It is not possible to predict who will get a heart attack and when. Nobody is completely immune from this disease and it is a fact that any of us can get a heart attack anytime even after taking medications or after undergoing bypass surgery or angioplasty. We can, however, reduce our risk of having a heart attack by adopting healthy lifestyle and taking medications when necessary. There is usually no single reason for a heart attack. There are multiple risk factors and one has to address them together. There are non- modifiable risk factors for heart ailments like increasing age, male sex and a family history of heart problems. One cannot do anything about it. One can, however, address the modifiable risk factors like diabetes, high blood pressure, high cholesterol, tobacco use etc. and adopt practices like weight management, regular exercise, healthy diet and managing stress. By consumption of healthy food, and exercising regularly, one can maintain good body weight. This will not only help in diabetes, BP and cholesterol management but will also reduce the risk of getting heart problems. Smoking and consumption of tobacco in any form is a major health risk and it must be completely shunned to reduce cardiac risk. Last but not the least, stress is a major problem in modern societies and with increasing competition, this seems to be not only getting worse but also affecting many young people. Inculcating good habits at an early age will help a long way in reducing one’s cardiac risk.
Maintain an ideal body weight
While losing weight is one thing, keeping it off is another issue entirely. Being obese is undoubtedly one of the biggest risk factors for any health issue. Firstly, don’t compare your ideal body weight with someone else’s, as various factors like age, height, sex, bone density etc. are taken into consideration before calculating the ideal weight. A person who has a balanced weight will be less susceptible to several serious disorders ranging from diabetes to heart diseases. The key to maintaining a healthy body weight along with high metabolism is being active every day. From doing household chores to walking your dog to daily exercising, all kinds of physical activities help in losing extra weight. Adequate hydration, required protein and vegetable intake, not skipping meals, eating less but often are some of the significant changes one can bring in to their daily routine to sustain a healthy body weight.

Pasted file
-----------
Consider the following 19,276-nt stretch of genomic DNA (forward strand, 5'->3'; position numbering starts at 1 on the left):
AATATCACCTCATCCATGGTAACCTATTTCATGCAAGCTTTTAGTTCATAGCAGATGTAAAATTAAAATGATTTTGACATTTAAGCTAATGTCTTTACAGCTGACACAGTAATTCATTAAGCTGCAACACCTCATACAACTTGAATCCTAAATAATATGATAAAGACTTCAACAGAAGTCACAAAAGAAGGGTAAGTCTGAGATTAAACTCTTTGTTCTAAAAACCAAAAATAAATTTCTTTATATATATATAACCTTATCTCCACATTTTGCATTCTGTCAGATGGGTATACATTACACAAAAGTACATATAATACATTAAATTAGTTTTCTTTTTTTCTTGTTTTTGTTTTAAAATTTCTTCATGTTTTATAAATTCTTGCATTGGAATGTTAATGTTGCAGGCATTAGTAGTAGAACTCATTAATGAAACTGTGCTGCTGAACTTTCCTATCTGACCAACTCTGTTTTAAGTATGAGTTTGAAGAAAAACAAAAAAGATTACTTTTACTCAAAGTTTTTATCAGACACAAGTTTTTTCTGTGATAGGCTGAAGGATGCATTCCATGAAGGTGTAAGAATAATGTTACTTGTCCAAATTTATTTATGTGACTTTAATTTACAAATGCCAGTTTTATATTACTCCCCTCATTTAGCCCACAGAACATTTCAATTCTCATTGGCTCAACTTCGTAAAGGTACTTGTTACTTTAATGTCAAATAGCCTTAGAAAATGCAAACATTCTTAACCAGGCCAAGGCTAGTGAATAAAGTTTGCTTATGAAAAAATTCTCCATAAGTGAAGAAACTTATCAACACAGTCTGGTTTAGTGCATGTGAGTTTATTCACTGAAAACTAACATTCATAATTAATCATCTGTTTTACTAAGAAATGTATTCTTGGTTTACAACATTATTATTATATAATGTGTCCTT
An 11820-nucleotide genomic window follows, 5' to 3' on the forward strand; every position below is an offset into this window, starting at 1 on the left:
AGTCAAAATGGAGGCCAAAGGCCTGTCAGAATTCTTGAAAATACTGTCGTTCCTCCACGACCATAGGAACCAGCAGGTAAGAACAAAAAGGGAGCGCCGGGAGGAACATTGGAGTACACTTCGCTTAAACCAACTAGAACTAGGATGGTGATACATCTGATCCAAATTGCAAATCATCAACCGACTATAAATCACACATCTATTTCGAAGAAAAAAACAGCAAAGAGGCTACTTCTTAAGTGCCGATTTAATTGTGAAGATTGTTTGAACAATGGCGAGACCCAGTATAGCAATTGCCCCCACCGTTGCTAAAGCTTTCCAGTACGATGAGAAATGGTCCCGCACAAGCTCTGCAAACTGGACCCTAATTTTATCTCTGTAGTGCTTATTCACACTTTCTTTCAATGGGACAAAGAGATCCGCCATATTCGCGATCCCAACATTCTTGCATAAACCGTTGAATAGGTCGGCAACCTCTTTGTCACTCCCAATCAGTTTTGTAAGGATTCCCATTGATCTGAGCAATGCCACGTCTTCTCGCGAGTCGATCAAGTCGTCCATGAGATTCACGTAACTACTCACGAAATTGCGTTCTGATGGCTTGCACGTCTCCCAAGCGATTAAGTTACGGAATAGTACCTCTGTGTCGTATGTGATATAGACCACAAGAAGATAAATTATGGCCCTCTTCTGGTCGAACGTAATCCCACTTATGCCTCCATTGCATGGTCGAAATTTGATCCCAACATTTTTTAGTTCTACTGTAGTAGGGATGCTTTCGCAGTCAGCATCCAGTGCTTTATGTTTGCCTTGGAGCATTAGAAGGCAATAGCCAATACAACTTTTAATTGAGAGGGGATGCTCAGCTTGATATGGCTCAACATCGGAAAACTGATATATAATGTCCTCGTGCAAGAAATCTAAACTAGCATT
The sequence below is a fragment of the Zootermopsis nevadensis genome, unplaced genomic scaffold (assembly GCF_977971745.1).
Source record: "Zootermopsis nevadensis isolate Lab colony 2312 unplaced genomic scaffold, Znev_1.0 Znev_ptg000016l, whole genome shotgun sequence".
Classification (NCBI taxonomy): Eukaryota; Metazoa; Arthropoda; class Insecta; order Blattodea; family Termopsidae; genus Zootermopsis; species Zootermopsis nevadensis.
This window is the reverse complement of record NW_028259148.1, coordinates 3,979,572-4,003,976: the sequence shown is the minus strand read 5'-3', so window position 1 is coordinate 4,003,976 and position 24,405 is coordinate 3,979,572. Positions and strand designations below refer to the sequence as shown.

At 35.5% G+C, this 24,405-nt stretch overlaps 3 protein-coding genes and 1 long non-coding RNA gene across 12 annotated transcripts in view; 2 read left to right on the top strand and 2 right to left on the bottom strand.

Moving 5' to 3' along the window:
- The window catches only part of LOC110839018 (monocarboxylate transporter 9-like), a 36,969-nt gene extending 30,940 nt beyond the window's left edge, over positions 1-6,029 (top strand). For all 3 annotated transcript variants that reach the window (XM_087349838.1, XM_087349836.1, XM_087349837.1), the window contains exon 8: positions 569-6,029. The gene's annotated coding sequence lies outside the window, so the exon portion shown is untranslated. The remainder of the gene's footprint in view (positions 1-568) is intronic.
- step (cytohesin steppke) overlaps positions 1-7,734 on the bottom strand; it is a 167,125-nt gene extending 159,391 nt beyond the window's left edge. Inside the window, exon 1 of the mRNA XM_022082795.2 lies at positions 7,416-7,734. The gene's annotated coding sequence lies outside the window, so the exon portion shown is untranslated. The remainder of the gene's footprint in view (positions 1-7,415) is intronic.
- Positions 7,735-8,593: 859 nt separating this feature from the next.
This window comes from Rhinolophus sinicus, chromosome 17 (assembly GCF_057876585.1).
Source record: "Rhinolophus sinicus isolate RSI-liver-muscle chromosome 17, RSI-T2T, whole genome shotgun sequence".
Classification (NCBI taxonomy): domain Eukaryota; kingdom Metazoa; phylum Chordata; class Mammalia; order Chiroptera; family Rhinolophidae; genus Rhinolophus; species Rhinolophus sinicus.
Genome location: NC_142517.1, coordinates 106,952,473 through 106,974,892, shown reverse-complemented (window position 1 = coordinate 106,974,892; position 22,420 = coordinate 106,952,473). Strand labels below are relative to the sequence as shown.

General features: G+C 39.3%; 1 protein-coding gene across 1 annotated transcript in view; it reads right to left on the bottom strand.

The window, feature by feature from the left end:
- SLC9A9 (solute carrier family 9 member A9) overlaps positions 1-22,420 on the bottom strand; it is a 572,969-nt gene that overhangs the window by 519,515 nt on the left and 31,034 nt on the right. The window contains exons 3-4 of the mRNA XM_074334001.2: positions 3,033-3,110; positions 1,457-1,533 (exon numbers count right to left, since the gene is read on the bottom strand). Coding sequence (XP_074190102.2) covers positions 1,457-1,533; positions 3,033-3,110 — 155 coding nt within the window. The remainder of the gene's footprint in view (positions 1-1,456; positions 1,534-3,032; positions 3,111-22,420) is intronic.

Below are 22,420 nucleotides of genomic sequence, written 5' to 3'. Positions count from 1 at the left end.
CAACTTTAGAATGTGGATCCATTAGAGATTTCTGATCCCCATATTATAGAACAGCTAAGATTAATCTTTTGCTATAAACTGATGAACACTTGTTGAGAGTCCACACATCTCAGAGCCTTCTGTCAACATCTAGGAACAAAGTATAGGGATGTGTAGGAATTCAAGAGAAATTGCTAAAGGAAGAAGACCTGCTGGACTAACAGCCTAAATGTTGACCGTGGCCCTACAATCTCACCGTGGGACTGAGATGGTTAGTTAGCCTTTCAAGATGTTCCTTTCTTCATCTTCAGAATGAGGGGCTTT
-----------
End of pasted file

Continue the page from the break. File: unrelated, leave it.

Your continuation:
Exercise is must
“Eat smarter, move more” is the mantra to swear by for healthy body, mind and soul! Regular physical activities not just burn calories but make your body more flexible. Start off with small changes like walking 1,000 more steps a day as well as cutting out 100 calories daily. Be physically active every day. Research has shown that 3–4 moderate to intense physical activity sessions per week, lasting on average 30 minutes will control blood pressure, cholesterol and keep your weight at a healthy level. If you don’t get much time, then brisk walking for at least 30 minutes, 5 days a week will keep you fit. Go for swimming, bike rides with your friends or join health clubs for maximum motivation. No matter what you do, keep one or two sessions of physical activity every day in your routine.